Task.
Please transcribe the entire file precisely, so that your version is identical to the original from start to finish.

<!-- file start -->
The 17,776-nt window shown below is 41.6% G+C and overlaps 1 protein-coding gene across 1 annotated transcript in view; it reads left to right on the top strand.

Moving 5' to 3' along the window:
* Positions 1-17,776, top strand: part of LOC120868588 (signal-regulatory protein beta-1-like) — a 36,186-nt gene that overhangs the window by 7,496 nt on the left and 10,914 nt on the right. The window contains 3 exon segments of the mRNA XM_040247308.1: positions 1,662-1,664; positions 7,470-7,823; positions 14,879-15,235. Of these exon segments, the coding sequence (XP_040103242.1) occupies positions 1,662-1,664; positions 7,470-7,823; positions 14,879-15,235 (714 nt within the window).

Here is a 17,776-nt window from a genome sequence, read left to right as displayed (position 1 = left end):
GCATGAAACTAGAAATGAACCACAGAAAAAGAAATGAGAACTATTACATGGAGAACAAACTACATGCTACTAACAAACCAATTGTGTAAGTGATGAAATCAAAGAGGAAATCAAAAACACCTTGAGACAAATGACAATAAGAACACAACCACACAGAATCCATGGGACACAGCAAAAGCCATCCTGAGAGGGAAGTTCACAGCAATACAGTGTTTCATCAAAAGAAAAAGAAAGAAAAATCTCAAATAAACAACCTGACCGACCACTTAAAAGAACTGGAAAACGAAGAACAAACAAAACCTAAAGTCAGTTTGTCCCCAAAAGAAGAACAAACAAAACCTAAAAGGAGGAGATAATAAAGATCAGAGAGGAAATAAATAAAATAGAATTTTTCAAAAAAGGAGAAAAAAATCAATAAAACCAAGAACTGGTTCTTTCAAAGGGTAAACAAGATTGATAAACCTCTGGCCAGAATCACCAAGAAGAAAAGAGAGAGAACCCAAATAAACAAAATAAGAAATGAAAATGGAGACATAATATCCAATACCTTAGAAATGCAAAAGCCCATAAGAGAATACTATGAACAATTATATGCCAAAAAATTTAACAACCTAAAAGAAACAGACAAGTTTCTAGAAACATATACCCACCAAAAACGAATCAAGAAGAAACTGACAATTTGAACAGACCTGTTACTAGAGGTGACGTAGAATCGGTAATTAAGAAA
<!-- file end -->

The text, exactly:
The 17,776-nt window shown below is 41.6% G+C and overlaps 1 protein-coding gene across 1 annotated transcript in view; it reads left to right on the top strand.

Moving 5' to 3' along the window:
* Positions 1-17,776, top strand: part of LOC120868588 (signal-regulatory protein beta-1-like) — a 36,186-nt gene that overhangs the window by 7,496 nt on the left and 10,914 nt on the right. The window contains 3 exon segments of the mRNA XM_040247308.1: positions 1,662-1,664; positions 7,470-7,823; positions 14,879-15,235. Of these exon segments, the coding sequence (XP_040103242.1) occupies positions 1,662-1,664; positions 7,470-7,823; positions 14,879-15,235 (714 nt within the window).

Here is a 17,776-nt window from a genome sequence, read left to right as displayed (position 1 = left end):
GCATGAAACTAGAAATGAACCACAGAAAAAGAAATGAGAACTATTACATGGAGAACAAACTACATGCTACTAACAAACCAATTGTGTAAGTGATGAAATCAAAGAGGAAATCAAAAACACCTTGAGACAAATGACAATAAGAACACAACCACACAGAATCCATGGGACACAGCAAAAGCCATCCTGAGAGGGAAGTTCACAGCAATACAGTGTTTCATCAAAAGAAAAAGAAAGAAAAATCTCAAATAAACAACCTGACCGACCACTTAAAAGAACTGGAAAACGAAGAACAAACAAAACCTAAAGTCAGTTTGTCCCCAAAAGAAGAACAAACAAAACCTAAAAGGAGGAGATAATAAAGATCAGAGAGGAAATAAATAAAATAGAATTTTTCAAAAAAGGAGAAAAAAATCAATAAAACCAAGAACTGGTTCTTTCAAAGGGTAAACAAGATTGATAAACCTCTGGCCAGAATCACCAAGAAGAAAAGAGAGAGAACCCAAATAAACAAAATAAGAAATGAAAATGGAGACATAATATCCAATACCTTAGAAATGCAAAAGCCCATAAGAGAATACTATGAACAATTATATGCCAAAAAATTTAACAACCTAAAAGAAACAGACAAGTTTCTAGAAACATATACCCACCAAAAACGAATCAAGAAGAAACTGACAATTTGAACAGACCTGTTACTAGAGGTGACGTAGAATCGGTAATTAAGAAA